6. Sri Mahadev for the appellant gave up the contention which he had raised before Chinnappa Reddy, J. He stated that the argument based on Section 8(2A) was advanced before the learned Judge without noticing that the said provision was made effective only from 1st October, 1958, by Notification No. G.S.R. 855 dated 23rd September, 1958, under Section 5 of the Central Act 31 of 1958. Since, in this case, the transactions under consideration took place between 1st April, 1957, and 31st March, 1958, Sub-section (2A) of Section 8 does not govern the case. Learned Counsel, however, endeavoured to impugn the assessment of sale on a different ground. It is like this : No doubt, by Act 28 of 1969, Sub-section (1A) was incorporated in Section 6 of the Central Act, which makes a dealer liable to pay tax under that Act on the sale of any goods effected by him in the course of inter-State trade or commerce notwithstanding that no tax would have been leviable, whether on the seller or the purchaser, under the sales tax law of the appropriate State, if that sale had taken place inside the State. This new Sub-section was introduced to get over the difficulty created by the decision of the Supreme Court in State of Mysore v. Lakshminarasimhiah Setty [1965] 16 S.T.C. 231 (S.C.). That was why, that Sub-section was deemed always to have been inserted, with the result, that it must be deemed as being in force from 5th January, 1957, when the Central Act was brought into effect. Consequently, Section 6(1A) applies to the transactions in question and declares the liability of the plaintiff to pay tax under the Central Act, though no tax was leviable on the sale of this variety of rice under the State Act of Andhra Pradesh, if the sale had taken place inside the State. But, this merely declares the liability to tax; and one should travel to Section 8 to find out the actual rates of tax leviable on the sales in the course of inter-State trade or commerce. The amendments that were made to Section 8 were made effective only from 1st October, 1958, i.e., after the occurrence of transactions in question. So, in order to know the rates of tax leviable on these transactions, Section 8, as it stood before 1st October, 1958, should be looked into. Sub-section (1) has no application. Sub-section (2) governs the case. It, however, says that the tax payable thereunder shall be calculated at the same rates and in the same manner as would have been done if the sale had, in fact, taken place inside the appropriate State. In consequence, the assessing authority, in order to arrive at the rate of tax under this Sub-section, should have recourse to the law of the appropriate State, in this case, that of Andhra Pradesh. As per the sales tax law in force in the State of Andhra Pradesh from 15th June, 1957, to 31st March, 1958, 'rice' is subjected to tax at the point of first purchase in the State at the rate of 3 naye paise in the rupee. That is seen from item 6 of Schedule III to the State Act. Item 5 prescribes purchase in the State. The explanation to the schedule, however, makes any subsequent purchase of rice converted from paddy, that has been subjected to tax under item 5 not liable to tax under item 6. Since the rice sold by the plaintiff in the course of inter-State trade is rice coming within the scope of the explanation, it is not liable to any further tax under the State law. This method of fixing the rates is adopted by the Central Act by virtue of Section 8(2). Consequently, though Section 6(1A) declares the liability of the plaintiff to tax, in effect no tax can be levied. Learned Counsel invited our attention to the observations of the Supreme Court, in State of Mysore v. Lakshminarasimhiah Setty [1965] 16 S.T.C. 231 (S.C.), that notwithstanding Section 6, the dealer may not be liable to pay any tax, if it comes within the provisions of Section 8, which takes away the liability. It is contended that the liability declared by Section 6(1A) is not absolute, but is subject to the other provisions of the Act. If the effect of the other provisions is to take away the liability, effect will have to be given to it. He, further, relied on a Bench decision of this Court in State of A.P. v. O. Venkateswarlu and Bros. [1967] 20 S.T.C. 340, where rice from paddy, which has not been subjected to tax, and rice from paddy, which has already been subjected to tax, have been recognised as two separate categories of rice. Consequently, the learned Counsel maintained that no tax under the Central law can be actually levied on the transaction in question, which deals with rice milled out of paddy, which had already suffered tax under the State law.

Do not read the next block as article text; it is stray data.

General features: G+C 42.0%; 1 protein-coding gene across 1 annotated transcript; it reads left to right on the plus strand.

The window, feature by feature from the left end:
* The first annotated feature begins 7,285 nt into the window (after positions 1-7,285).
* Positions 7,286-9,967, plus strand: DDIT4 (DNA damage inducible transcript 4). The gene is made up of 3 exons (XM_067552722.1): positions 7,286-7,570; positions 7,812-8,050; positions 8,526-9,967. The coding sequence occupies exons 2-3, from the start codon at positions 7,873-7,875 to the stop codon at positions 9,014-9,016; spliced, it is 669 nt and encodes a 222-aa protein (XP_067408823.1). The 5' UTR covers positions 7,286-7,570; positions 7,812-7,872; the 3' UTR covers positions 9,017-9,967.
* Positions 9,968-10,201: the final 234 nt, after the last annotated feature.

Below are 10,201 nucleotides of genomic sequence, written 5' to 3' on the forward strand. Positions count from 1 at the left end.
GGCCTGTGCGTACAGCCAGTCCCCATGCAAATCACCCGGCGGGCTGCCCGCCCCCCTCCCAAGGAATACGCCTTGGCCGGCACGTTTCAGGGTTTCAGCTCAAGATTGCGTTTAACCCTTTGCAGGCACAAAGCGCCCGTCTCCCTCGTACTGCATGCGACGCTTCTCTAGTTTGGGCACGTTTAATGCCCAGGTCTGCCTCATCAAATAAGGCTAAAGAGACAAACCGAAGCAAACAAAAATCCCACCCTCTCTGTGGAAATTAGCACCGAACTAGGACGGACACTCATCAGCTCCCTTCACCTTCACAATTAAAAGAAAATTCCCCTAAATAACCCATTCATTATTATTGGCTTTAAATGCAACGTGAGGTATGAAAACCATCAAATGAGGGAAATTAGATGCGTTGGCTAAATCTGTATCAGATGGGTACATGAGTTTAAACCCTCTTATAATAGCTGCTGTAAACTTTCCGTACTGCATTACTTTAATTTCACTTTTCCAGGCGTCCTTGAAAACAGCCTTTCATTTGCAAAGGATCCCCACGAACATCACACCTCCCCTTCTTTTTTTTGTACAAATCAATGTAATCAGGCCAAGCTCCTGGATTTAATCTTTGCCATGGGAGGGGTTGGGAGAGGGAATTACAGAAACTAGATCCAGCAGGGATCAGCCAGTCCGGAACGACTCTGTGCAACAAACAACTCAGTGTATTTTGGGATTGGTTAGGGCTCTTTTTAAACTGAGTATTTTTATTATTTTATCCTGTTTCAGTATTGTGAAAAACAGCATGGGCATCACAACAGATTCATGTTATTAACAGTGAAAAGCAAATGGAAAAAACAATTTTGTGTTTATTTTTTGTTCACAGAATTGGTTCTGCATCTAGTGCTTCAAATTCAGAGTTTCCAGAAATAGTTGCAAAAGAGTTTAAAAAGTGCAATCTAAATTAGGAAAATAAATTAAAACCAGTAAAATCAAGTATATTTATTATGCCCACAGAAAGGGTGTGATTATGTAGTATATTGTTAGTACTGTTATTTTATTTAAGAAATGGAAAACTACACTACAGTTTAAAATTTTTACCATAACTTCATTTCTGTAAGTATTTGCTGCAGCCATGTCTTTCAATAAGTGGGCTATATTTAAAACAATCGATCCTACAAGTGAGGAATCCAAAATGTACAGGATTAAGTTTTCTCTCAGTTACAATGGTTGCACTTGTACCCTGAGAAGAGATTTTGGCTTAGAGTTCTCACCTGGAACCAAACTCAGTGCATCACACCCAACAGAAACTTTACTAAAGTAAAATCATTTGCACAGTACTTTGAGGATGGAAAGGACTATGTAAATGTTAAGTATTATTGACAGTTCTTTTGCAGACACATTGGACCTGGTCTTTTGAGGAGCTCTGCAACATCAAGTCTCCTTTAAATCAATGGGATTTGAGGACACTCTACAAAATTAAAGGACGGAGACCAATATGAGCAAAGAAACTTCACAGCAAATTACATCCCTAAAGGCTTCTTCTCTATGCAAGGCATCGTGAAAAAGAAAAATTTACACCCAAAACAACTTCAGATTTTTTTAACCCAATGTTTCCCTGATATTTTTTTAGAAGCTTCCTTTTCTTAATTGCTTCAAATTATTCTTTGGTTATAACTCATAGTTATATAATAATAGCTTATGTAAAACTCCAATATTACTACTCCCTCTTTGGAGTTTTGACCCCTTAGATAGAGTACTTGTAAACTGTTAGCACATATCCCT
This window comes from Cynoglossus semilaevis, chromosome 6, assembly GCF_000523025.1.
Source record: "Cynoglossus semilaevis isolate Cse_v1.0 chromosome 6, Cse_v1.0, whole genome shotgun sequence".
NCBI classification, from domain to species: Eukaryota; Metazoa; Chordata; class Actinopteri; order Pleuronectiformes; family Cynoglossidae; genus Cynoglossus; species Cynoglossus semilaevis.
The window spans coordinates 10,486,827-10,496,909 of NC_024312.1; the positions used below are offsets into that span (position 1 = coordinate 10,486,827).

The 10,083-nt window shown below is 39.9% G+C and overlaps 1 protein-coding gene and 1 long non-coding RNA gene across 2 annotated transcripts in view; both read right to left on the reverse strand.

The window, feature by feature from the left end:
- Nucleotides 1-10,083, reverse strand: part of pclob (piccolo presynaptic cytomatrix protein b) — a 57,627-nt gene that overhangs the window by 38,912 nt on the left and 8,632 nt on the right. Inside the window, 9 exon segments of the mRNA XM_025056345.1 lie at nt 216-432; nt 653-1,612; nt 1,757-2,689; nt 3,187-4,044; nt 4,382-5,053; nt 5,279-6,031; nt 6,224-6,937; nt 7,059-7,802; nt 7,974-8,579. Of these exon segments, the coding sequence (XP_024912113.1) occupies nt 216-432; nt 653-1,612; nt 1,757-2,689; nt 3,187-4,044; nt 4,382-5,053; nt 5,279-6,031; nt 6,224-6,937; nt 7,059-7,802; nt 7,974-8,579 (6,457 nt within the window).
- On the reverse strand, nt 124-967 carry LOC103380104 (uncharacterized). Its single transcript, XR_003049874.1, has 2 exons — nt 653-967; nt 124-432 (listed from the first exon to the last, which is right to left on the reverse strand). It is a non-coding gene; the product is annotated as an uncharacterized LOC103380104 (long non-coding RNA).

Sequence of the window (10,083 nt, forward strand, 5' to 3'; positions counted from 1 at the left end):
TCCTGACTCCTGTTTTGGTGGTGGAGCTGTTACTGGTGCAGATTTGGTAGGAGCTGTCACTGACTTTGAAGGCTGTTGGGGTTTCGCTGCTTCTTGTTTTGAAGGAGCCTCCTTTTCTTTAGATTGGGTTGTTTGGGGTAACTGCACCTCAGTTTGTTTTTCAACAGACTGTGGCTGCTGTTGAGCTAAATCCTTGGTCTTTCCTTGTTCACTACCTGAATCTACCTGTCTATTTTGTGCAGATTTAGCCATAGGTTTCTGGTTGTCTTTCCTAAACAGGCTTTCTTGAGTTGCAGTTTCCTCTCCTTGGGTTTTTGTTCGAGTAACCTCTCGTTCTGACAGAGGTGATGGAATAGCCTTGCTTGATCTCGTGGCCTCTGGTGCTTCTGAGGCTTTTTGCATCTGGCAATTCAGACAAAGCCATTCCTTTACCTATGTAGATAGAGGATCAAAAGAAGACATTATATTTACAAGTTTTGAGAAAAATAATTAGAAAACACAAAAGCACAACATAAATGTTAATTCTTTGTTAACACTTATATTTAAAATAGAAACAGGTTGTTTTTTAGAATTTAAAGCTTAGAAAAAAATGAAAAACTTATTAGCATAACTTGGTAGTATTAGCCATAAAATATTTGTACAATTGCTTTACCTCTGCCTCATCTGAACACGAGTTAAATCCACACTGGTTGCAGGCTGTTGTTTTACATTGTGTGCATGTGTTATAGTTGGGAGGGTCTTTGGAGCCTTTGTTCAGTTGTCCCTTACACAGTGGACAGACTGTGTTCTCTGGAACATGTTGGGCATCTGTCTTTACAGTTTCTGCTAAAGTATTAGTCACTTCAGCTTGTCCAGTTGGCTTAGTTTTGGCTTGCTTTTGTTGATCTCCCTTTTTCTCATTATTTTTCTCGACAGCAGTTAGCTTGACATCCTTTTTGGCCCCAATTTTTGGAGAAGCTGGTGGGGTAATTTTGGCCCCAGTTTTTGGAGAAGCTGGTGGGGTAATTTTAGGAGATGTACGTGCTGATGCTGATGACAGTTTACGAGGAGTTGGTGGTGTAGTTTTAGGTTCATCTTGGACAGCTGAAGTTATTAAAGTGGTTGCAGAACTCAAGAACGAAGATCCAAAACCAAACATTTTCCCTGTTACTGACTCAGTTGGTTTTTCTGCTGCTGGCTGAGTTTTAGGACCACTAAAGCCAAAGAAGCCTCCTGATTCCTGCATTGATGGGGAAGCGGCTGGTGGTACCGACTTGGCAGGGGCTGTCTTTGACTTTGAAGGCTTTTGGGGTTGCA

7. This line of argument appears, on the first look, to be attractive and even plausible. But, on a closer scrutiny, it is found to be unacceptable.